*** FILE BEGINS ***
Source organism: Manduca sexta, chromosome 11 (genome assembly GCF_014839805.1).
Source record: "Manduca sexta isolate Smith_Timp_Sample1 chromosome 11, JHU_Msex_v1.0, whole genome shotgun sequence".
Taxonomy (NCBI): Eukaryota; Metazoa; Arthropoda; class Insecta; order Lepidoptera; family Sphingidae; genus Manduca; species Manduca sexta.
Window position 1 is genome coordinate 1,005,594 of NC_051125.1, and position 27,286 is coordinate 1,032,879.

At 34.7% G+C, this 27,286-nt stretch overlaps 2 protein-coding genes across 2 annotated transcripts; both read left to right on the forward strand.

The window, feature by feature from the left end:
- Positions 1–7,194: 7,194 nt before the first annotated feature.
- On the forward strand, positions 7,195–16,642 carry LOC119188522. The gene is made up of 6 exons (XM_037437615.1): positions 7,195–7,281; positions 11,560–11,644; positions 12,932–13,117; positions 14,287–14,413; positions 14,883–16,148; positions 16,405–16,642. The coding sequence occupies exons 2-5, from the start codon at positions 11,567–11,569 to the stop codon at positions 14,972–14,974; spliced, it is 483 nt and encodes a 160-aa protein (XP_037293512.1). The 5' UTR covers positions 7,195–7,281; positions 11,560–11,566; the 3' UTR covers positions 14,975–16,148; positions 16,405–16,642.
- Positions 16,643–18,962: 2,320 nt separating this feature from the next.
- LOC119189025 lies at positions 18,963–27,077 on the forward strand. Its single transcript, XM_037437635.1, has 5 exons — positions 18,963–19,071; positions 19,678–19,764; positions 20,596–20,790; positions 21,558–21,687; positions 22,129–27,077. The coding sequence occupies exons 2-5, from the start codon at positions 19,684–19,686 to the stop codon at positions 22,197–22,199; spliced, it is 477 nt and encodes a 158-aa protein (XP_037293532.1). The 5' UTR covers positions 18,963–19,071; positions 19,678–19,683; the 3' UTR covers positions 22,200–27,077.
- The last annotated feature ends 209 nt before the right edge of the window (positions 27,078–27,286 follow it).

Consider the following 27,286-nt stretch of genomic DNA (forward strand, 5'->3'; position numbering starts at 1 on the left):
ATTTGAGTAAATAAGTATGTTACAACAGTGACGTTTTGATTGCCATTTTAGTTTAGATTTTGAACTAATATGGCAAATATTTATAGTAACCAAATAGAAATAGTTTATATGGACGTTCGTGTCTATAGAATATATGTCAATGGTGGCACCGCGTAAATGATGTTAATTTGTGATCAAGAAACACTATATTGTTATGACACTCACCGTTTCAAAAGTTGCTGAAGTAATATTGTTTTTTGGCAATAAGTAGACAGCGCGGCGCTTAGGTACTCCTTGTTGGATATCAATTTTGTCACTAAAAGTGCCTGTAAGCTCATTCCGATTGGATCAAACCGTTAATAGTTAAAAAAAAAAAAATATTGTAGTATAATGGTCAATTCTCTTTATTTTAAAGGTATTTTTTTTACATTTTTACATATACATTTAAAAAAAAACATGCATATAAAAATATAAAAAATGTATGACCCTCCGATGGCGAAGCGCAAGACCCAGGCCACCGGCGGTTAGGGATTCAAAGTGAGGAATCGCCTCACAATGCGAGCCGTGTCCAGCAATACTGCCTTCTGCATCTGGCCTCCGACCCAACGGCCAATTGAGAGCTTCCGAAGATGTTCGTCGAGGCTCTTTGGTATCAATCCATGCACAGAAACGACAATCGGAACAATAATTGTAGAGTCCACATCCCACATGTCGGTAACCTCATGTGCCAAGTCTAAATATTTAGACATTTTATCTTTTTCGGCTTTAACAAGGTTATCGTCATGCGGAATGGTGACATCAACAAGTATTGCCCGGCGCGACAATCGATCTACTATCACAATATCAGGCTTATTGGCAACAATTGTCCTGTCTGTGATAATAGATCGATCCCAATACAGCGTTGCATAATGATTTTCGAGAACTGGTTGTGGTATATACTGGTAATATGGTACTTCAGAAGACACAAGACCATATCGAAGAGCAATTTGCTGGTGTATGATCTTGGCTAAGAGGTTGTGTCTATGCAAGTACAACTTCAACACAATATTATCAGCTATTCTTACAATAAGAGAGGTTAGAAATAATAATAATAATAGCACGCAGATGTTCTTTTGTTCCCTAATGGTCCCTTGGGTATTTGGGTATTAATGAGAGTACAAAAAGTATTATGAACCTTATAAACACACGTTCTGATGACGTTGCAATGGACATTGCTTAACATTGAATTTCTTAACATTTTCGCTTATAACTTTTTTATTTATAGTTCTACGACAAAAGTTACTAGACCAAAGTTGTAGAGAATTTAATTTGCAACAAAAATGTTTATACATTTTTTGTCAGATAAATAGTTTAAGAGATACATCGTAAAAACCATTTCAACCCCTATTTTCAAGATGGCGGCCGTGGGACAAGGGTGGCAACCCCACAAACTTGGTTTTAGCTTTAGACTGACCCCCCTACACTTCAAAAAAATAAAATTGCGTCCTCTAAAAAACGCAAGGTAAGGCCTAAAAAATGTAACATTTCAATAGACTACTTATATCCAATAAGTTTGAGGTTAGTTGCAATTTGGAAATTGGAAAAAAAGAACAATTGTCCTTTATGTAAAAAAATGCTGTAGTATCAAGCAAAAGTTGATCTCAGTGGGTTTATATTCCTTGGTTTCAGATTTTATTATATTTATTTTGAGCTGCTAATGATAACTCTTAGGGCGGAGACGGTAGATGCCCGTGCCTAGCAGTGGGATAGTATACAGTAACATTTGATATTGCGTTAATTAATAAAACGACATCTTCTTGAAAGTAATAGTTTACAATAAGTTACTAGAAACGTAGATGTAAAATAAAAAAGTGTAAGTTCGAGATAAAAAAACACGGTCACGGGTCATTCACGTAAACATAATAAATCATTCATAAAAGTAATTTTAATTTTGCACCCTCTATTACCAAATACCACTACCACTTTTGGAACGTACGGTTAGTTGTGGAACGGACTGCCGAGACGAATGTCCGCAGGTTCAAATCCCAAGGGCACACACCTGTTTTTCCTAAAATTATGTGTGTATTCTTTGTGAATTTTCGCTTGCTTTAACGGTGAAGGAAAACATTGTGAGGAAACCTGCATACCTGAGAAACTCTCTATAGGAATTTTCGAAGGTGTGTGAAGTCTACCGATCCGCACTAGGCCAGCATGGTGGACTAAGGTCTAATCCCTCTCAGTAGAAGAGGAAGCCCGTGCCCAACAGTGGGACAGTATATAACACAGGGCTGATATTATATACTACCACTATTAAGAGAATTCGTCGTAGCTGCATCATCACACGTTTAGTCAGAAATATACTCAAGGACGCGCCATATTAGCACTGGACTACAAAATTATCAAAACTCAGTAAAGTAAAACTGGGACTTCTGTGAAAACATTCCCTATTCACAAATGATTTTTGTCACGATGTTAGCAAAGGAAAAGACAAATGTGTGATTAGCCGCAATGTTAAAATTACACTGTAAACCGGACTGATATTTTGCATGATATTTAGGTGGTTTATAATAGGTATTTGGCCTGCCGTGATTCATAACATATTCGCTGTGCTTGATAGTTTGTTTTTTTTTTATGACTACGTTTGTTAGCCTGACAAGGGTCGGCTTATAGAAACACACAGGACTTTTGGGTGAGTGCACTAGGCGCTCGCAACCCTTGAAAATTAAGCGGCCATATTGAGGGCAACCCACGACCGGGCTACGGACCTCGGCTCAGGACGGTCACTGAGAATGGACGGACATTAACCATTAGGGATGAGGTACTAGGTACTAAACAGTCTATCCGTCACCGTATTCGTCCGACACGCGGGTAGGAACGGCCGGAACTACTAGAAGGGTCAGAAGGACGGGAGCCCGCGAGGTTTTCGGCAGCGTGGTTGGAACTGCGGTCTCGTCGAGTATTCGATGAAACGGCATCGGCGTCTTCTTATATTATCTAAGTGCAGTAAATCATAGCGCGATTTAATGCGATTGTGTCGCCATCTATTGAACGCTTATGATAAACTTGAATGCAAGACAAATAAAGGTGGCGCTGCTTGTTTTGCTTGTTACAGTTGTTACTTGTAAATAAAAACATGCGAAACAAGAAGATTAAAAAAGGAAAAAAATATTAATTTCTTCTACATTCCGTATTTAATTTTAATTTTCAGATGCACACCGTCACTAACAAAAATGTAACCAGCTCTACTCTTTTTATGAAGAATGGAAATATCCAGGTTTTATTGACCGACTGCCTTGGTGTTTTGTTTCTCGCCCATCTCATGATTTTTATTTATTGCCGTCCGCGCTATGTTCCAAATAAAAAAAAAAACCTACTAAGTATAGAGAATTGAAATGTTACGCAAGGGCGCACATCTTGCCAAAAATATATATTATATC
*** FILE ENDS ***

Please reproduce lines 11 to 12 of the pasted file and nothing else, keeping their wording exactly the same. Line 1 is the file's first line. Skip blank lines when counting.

- The last annotated feature ends 209 nt before the right edge of the window (positions 27,078–27,286 follow it).

Consider the following 27,286-nt stretch of genomic DNA (forward strand, 5'->3'; position numbering starts at 1 on the left):